I would suggest price comparison shop, you call start with your local dealer who may be on the high side and call reputable mechanics in your area. You may be able to purchase the component cheaper yourself, and pay for only labor.
Happy New Year!!
There is a great website I send my clients to, when looking for second opinion pricing. Important to remember, It is not always 100% BUT, it is usually in the ballpark. www.repairpal.com
Write it down, and keep it as a resource you can refer to anytime you have pricing questions.
〉 Answered on Jan 3rd, 2011 by Audra Fordin, Owner at Great Bear Auto Shop
Hello Jessica, The first step would be to diagnose the fault. The heater circuit in this sensor does fail quite often but steps would need to be taken to make sure there is not another issue causing this fault to be set. The sensor is in the $215 dollar range and you need to include labor to test and replace it which will depend on the labor rates in your area.
the Curry's Auto Service team
〉 Answered on Jan 3rd, 2011 by Judy Curry, Co-Founder and Vice President of Marketing at Currys Auto Service
Most likely heater part of the Air/fuel ratio sensor has burned out and the sensor will need to be replaced. You can buy a Denso OE Style sensor (Part # 2349009) for about $100. Figure 1/2 hour labor to install it.
〉 Answered on Jan 3rd, 2011 by Kerri Papajohn, Marketing Director at USA Sealants, Inc.
Jessica, I just recently saw this question you posted. My apologies for the tardy response. I researched the CarMD database and found that the code and fix you mention is actually the most common type of problem/fix for your specific vehicle, accounting for about one-third of fixes. You would be looking at about $100 for labor and about $220 for parts. However, it's always best to have an automotive service excellence (ASE) certified mechanic look at your specific vehicle so you don't guess on the right repair. I'd love to hear back on what fixed/fixes your Highlander's issue and how much it actually cost.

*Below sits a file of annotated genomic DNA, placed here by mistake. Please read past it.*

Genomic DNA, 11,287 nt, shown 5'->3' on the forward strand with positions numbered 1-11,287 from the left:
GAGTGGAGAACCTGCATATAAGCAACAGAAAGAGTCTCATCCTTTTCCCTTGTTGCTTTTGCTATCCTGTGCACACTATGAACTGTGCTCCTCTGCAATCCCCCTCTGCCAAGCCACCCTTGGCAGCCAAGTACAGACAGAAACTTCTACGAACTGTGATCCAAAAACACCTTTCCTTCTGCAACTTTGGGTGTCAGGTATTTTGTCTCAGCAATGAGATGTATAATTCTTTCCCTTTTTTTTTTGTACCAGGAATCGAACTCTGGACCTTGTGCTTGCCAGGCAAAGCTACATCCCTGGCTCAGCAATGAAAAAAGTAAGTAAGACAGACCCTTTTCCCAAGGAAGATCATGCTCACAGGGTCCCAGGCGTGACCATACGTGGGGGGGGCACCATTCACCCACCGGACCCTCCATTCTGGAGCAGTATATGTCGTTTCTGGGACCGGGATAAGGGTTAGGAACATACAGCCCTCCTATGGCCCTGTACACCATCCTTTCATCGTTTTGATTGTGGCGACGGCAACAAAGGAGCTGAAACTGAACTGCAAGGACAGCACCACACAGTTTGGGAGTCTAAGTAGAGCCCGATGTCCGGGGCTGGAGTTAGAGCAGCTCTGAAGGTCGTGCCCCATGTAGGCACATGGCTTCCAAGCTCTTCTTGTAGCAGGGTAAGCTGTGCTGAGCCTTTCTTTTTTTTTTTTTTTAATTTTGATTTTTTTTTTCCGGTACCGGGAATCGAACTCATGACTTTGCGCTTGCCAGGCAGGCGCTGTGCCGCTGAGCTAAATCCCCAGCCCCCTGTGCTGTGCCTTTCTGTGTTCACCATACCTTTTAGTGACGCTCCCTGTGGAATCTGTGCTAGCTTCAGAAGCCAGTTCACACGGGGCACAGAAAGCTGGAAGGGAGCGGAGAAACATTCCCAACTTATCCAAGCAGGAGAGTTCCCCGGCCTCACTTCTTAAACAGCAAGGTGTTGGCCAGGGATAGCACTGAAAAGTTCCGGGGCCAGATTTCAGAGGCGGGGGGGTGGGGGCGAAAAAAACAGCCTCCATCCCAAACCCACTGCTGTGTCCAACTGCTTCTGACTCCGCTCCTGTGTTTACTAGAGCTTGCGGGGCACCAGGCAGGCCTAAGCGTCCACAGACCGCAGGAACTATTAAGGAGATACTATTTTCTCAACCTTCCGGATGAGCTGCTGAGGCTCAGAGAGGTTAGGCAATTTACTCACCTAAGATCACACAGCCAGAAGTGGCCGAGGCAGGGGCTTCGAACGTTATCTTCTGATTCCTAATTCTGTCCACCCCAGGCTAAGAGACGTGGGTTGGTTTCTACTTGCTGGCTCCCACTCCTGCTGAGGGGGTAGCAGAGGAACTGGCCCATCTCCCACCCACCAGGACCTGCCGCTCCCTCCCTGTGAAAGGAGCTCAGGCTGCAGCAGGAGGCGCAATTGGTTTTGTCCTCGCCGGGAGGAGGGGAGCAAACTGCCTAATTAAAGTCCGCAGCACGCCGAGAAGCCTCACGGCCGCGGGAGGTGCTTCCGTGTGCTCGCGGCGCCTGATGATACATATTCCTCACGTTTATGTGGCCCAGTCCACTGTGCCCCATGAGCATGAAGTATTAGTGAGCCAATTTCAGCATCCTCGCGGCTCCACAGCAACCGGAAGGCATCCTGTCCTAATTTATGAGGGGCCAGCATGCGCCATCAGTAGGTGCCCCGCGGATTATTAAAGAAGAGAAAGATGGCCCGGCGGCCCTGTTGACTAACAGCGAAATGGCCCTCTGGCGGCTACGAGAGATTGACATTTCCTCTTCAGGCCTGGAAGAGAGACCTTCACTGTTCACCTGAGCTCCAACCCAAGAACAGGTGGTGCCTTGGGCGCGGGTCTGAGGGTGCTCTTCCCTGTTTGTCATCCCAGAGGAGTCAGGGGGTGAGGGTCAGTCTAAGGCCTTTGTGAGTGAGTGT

〉 Answered on Jan 3rd, 2011 by Kristin Brocoff, Director of Corporate Communications at CarMD.com
This sounds like it is indicating a problem with a heated Oxygen sensor. It's best to get a technician to diagnose it. Sometimes there is another problem that is causing the O2 sensor to go bad. Make sure before you spend the money to replace it.
Take a look at this site to get a description of your problem. http://www.obd-codes.com/p0135
You can check here for prices in your area. www.repairpal.com
Look under exhaust and emissions and select oxygen sensor. This will help give you an idea of the cost.
〉 Answered on Jan 3rd, 2011 by Lori Johnson, Owner and Instructor at Ladies Start Your Engines